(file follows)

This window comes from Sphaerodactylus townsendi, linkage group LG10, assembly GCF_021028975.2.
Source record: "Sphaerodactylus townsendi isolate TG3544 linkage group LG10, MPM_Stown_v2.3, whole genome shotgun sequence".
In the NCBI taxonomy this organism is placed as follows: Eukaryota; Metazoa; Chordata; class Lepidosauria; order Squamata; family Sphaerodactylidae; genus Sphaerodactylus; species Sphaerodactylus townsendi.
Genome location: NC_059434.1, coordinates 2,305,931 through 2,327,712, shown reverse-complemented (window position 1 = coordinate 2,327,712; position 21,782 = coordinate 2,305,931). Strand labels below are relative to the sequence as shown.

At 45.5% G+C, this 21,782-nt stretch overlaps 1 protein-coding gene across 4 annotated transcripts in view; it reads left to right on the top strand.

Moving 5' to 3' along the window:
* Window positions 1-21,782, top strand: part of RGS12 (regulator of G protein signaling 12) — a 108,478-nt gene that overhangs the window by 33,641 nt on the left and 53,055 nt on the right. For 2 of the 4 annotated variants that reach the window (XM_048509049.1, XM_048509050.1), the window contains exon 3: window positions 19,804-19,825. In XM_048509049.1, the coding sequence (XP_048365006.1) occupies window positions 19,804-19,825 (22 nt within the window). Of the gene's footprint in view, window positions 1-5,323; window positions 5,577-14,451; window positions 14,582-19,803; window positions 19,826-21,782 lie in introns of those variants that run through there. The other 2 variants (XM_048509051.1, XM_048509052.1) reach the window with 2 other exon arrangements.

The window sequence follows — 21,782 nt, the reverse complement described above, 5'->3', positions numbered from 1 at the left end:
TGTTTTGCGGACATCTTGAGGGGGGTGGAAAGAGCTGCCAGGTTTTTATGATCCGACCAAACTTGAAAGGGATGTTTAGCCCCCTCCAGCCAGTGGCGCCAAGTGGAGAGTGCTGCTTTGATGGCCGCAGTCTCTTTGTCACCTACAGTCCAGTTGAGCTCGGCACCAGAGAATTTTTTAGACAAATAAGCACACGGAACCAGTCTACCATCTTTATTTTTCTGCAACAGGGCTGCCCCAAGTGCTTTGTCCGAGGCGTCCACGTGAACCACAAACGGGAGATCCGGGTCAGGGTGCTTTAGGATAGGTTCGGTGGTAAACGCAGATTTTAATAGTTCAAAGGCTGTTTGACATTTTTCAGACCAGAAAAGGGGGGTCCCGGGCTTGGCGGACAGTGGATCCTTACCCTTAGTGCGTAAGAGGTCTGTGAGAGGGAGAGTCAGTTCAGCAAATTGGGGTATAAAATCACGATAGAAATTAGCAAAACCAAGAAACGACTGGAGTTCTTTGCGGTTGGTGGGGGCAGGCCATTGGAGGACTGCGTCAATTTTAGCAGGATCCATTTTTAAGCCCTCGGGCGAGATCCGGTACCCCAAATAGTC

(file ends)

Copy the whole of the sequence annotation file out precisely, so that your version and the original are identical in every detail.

This window comes from Sphaerodactylus townsendi, linkage group LG10, assembly GCF_021028975.2.
Source record: "Sphaerodactylus townsendi isolate TG3544 linkage group LG10, MPM_Stown_v2.3, whole genome shotgun sequence".
In the NCBI taxonomy this organism is placed as follows: Eukaryota; Metazoa; Chordata; class Lepidosauria; order Squamata; family Sphaerodactylidae; genus Sphaerodactylus; species Sphaerodactylus townsendi.
Genome location: NC_059434.1, coordinates 2,305,931 through 2,327,712, shown reverse-complemented (window position 1 = coordinate 2,327,712; position 21,782 = coordinate 2,305,931). Strand labels below are relative to the sequence as shown.

At 45.5% G+C, this 21,782-nt stretch overlaps 1 protein-coding gene across 4 annotated transcripts in view; it reads left to right on the top strand.

Moving 5' to 3' along the window:
* Window positions 1-21,782, top strand: part of RGS12 (regulator of G protein signaling 12) — a 108,478-nt gene that overhangs the window by 33,641 nt on the left and 53,055 nt on the right. For 2 of the 4 annotated variants that reach the window (XM_048509049.1, XM_048509050.1), the window contains exon 3: window positions 19,804-19,825. In XM_048509049.1, the coding sequence (XP_048365006.1) occupies window positions 19,804-19,825 (22 nt within the window). Of the gene's footprint in view, window positions 1-5,323; window positions 5,577-14,451; window positions 14,582-19,803; window positions 19,826-21,782 lie in introns of those variants that run through there. The other 2 variants (XM_048509051.1, XM_048509052.1) reach the window with 2 other exon arrangements.

The window sequence follows — 21,782 nt, the reverse complement described above, 5'->3', positions numbered from 1 at the left end:
TGTTTTGCGGACATCTTGAGGGGGGTGGAAAGAGCTGCCAGGTTTTTATGATCCGACCAAACTTGAAAGGGATGTTTAGCCCCCTCCAGCCAGTGGCGCCAAGTGGAGAGTGCTGCTTTGATGGCCGCAGTCTCTTTGTCACCTACAGTCCAGTTGAGCTCGGCACCAGAGAATTTTTTAGACAAATAAGCACACGGAACCAGTCTACCATCTTTATTTTTCTGCAACAGGGCTGCCCCAAGTGCTTTGTCCGAGGCGTCCACGTGAACCACAAACGGGAGATCCGGGTCAGGGTGCTTTAGGATAGGTTCGGTGGTAAACGCAGATTTTAATAGTTCAAAGGCTGTTTGACATTTTTCAGACCAGAAAAGGGGGGTCCCGGGCTTGGCGGACAGTGGATCCTTACCCTTAGTGCGTAAGAGGTCTGTGAGAGGGAGAGTCAGTTCAGCAAATTGGGGTATAAAATCACGATAGAAATTAGCAAAACCAAGAAACGACTGGAGTTCTTTGCGGTTGGTGGGGGCAGGCCATTGGAGGACTGCGTCAATTTTAGCAGGATCCATTTTTAAGCCCTCGGGCGAGATCCGGTACCCCAAATAGTC